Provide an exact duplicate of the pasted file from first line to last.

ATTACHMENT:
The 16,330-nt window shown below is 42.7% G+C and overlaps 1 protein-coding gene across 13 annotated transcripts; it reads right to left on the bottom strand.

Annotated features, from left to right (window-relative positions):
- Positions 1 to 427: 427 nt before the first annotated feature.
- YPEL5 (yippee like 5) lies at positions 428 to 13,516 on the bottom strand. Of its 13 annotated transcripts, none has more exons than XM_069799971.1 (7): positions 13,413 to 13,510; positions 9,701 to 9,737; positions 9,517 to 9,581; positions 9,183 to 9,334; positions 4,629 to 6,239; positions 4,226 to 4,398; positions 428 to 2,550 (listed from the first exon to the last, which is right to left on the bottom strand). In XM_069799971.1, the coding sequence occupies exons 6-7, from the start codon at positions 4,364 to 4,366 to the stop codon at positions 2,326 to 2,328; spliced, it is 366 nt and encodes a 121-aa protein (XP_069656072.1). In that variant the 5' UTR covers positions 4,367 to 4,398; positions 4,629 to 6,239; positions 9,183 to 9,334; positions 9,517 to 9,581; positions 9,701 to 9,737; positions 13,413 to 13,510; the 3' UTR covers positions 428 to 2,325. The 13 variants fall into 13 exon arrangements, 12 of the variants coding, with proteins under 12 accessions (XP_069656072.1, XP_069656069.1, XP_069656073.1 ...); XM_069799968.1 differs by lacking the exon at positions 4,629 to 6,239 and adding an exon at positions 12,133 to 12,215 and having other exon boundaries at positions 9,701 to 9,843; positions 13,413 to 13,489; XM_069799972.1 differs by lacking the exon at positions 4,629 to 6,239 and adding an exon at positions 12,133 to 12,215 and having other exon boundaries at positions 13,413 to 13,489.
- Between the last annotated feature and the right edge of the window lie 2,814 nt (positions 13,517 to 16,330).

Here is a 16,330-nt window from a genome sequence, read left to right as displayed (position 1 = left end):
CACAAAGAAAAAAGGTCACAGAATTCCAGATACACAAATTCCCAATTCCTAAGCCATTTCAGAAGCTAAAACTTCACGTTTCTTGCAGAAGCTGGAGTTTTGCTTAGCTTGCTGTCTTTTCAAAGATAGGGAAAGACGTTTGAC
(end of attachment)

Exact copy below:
The 16,330-nt window shown below is 42.7% G+C and overlaps 1 protein-coding gene across 13 annotated transcripts; it reads right to left on the bottom strand.

Annotated features, from left to right (window-relative positions):
- Positions 1 to 427: 427 nt before the first annotated feature.
- YPEL5 (yippee like 5) lies at positions 428 to 13,516 on the bottom strand. Of its 13 annotated transcripts, none has more exons than XM_069799971.1 (7): positions 13,413 to 13,510; positions 9,701 to 9,737; positions 9,517 to 9,581; positions 9,183 to 9,334; positions 4,629 to 6,239; positions 4,226 to 4,398; positions 428 to 2,550 (listed from the first exon to the last, which is right to left on the bottom strand). In XM_069799971.1, the coding sequence occupies exons 6-7, from the start codon at positions 4,364 to 4,366 to the stop codon at positions 2,326 to 2,328; spliced, it is 366 nt and encodes a 121-aa protein (XP_069656072.1). In that variant the 5' UTR covers positions 4,367 to 4,398; positions 4,629 to 6,239; positions 9,183 to 9,334; positions 9,517 to 9,581; positions 9,701 to 9,737; positions 13,413 to 13,510; the 3' UTR covers positions 428 to 2,325. The 13 variants fall into 13 exon arrangements, 12 of the variants coding, with proteins under 12 accessions (XP_069656072.1, XP_069656069.1, XP_069656073.1 ...); XM_069799968.1 differs by lacking the exon at positions 4,629 to 6,239 and adding an exon at positions 12,133 to 12,215 and having other exon boundaries at positions 9,701 to 9,843; positions 13,413 to 13,489; XM_069799972.1 differs by lacking the exon at positions 4,629 to 6,239 and adding an exon at positions 12,133 to 12,215 and having other exon boundaries at positions 13,413 to 13,489.
- Between the last annotated feature and the right edge of the window lie 2,814 nt (positions 13,517 to 16,330).

Here is a 16,330-nt window from a genome sequence, read left to right as displayed (position 1 = left end):
CACAAAGAAAAAAGGTCACAGAATTCCAGATACACAAATTCCCAATTCCTAAGCCATTTCAGAAGCTAAAACTTCACGTTTCTTGCAGAAGCTGGAGTTTTGCTTAGCTTGCTGTCTTTTCAAAGATAGGGAAAGACGTTTGAC